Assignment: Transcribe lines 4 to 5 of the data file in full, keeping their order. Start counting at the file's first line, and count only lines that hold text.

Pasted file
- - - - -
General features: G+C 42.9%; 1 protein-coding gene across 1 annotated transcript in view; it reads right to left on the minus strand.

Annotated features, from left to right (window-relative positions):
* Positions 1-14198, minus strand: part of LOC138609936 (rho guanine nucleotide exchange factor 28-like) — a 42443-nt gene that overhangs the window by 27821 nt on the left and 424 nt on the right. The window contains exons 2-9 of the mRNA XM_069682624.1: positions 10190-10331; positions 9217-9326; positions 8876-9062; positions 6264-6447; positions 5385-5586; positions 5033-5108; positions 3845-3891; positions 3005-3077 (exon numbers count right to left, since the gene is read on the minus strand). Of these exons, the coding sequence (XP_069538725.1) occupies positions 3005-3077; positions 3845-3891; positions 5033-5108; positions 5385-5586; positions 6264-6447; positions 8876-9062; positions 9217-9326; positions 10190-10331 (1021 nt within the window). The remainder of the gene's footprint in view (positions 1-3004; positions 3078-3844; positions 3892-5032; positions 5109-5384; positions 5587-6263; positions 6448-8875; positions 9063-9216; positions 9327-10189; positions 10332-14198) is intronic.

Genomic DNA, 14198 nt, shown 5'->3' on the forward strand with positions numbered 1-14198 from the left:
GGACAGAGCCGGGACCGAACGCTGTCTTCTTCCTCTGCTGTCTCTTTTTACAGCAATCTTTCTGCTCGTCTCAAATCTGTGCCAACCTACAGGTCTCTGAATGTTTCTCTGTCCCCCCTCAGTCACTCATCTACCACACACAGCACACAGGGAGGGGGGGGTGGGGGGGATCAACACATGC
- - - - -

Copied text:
Genomic DNA, 14198 nt, shown 5'->3' on the forward strand with positions numbered 1-14198 from the left:
GGACAGAGCCGGGACCGAACGCTGTCTTCTTCCTCTGCTGTCTCTTTTTACAGCAATCTTTCTGCTCGTCTCAAATCTGTGCCAACCTACAGGTCTCTGAATGTTTCTCTGTCCCCCCTCAGTCACTCATCTACCACACACAGCACACAGGGAGGGGGGGGTGGGGGGGATCAACACATGC